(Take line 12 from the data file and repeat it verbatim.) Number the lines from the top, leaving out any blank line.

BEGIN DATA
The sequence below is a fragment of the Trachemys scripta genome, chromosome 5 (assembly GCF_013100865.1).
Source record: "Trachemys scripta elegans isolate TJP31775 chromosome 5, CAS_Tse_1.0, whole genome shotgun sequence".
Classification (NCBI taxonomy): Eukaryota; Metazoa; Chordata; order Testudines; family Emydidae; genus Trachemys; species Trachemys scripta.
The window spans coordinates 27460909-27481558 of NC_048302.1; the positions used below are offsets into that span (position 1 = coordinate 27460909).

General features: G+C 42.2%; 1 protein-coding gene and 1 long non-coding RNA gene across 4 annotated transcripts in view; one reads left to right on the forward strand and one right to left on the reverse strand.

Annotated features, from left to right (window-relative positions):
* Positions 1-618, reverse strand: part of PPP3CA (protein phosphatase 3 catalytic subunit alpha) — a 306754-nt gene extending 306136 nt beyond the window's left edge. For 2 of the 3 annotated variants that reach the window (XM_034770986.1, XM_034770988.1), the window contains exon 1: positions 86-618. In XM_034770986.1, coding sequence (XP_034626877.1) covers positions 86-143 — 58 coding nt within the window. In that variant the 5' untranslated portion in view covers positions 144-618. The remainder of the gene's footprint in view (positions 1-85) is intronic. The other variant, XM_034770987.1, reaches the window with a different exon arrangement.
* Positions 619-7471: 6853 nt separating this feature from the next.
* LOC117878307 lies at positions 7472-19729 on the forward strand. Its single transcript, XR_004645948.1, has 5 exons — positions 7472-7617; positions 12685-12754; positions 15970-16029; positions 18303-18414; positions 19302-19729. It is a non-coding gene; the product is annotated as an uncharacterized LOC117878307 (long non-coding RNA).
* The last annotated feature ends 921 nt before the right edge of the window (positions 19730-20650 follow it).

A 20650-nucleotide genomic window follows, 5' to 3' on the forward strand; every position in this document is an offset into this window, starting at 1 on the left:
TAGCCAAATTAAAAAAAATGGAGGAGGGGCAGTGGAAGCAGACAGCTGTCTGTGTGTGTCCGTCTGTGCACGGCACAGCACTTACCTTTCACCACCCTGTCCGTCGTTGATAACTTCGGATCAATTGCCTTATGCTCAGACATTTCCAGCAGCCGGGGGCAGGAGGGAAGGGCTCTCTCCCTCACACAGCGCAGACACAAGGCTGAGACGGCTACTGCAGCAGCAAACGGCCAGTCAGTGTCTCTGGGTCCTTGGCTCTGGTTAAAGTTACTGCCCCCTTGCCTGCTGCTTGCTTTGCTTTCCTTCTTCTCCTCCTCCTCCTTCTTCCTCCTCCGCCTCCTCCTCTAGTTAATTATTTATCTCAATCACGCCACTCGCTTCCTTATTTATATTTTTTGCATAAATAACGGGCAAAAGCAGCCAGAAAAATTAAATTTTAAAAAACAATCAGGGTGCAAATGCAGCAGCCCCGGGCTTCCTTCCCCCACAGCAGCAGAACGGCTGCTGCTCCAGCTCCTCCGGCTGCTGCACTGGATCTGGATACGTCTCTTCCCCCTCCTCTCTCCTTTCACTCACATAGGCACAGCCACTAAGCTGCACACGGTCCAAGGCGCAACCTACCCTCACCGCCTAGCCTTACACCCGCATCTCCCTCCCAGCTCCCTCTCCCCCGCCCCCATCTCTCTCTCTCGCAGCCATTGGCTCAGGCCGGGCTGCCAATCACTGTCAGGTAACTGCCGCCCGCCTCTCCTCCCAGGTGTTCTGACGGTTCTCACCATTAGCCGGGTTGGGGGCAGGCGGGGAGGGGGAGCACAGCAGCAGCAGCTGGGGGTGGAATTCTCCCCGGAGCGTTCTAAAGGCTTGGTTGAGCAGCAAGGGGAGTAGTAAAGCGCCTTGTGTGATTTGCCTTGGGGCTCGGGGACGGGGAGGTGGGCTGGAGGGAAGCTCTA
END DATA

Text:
TAGCCAAATTAAAAAAAATGGAGGAGGGGCAGTGGAAGCAGACAGCTGTCTGTGTGTGTCCGTCTGTGCACGGCACAGCACTTACCTTTCACCACCCTGTCCGTCGTTGATAACTTCGGATCAATTGCCTTATGCTCAGACATTTCCAGCAGCCGGGGGCAGGAGGGAAGGGCTCTCTCCCTCACACAGCGCAGACACAAGGCTGAGACGGCTACTGCAGCAGCAAACGGCCAGTCAGTGTCTCTGGGTCCTTGGCTCTGGTTAAAGTTACTGCCCCCTTGCCTGCTGCTTGCTTTGCTTTCCTTCTTCTCCTCCTCCTCCTTCTTCCTCCTCCGCCTCCTCCTCTAGTTAATTATTTATCTCAATCACGCCACTCGCTTCCTTATTTATATTTTTTGCATAAATAACGGGCAAAAGCAGCCAGAAAAATTAAATTTTAAAAAACAATCAGGGTGCAAATGCAGCAGCCCCGGGCTTCCTTCCCCCACAGCAGCAGAACGGCTGCTGCTCCAGCTCCTCCGGCTGCTGCACTGGATCTGGATACGTCTCTTCCCCCTCCTCTCTCCTTTCACTCACATAGGCACAGCCACTAAGCTGCACACGGTCCAAGGCGCAACCTACCCTCACCGCCTAGCCTTACACCCGCATCTCCCTCCCAGCTCCCTCTCCCCCGCCCCCATCTCTCTCTCTCGCAGCCATTGGCTCAGGCCGGGCTGCCAATCACTGTCAGGTAACTGCCGCCCGCCTCTCCTCCCAGGTGTTCTGACGGTTCTCACCATTAGCCGGGTTGGGGGCAGGCGGGGAGGGGGAGCACAGCAGCAGCAGCTGGGGGTGGAATTCTCCCCGGAGCGTTCTAAAGGCTTGGTTGAGCAGCAAGGGGAGTAGTAAAGCGCCTTGTGTGATTTGCCTTGGGGCTCGGGGACGGGGAGGTGGGCTGGAGGGAAGCTCTA